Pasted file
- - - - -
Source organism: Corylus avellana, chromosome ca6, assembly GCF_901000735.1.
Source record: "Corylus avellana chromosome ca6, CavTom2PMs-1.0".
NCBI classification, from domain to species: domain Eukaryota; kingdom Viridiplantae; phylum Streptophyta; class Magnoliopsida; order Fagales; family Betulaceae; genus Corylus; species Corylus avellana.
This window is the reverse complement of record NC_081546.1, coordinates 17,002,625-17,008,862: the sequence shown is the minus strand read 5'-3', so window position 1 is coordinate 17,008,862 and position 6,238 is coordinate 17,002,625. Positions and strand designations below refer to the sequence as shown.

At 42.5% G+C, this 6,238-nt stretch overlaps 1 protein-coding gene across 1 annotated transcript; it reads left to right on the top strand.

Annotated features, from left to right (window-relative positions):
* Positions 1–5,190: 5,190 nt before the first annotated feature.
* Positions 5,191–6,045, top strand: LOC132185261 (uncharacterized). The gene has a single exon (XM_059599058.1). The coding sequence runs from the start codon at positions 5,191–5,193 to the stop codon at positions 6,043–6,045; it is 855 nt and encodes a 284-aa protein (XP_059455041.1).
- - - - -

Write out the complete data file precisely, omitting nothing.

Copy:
Source organism: Corylus avellana, chromosome ca6, assembly GCF_901000735.1.
Source record: "Corylus avellana chromosome ca6, CavTom2PMs-1.0".
NCBI classification, from domain to species: domain Eukaryota; kingdom Viridiplantae; phylum Streptophyta; class Magnoliopsida; order Fagales; family Betulaceae; genus Corylus; species Corylus avellana.
This window is the reverse complement of record NC_081546.1, coordinates 17,002,625-17,008,862: the sequence shown is the minus strand read 5'-3', so window position 1 is coordinate 17,008,862 and position 6,238 is coordinate 17,002,625. Positions and strand designations below refer to the sequence as shown.

At 42.5% G+C, this 6,238-nt stretch overlaps 1 protein-coding gene across 1 annotated transcript; it reads left to right on the top strand.

Annotated features, from left to right (window-relative positions):
* Positions 1–5,190: 5,190 nt before the first annotated feature.
* Positions 5,191–6,045, top strand: LOC132185261 (uncharacterized). The gene has a single exon (XM_059599058.1). The coding sequence runs from the start codon at positions 5,191–5,193 to the stop codon at positions 6,043–6,045; it is 855 nt and encodes a 284-aa protein (XP_059455041.1).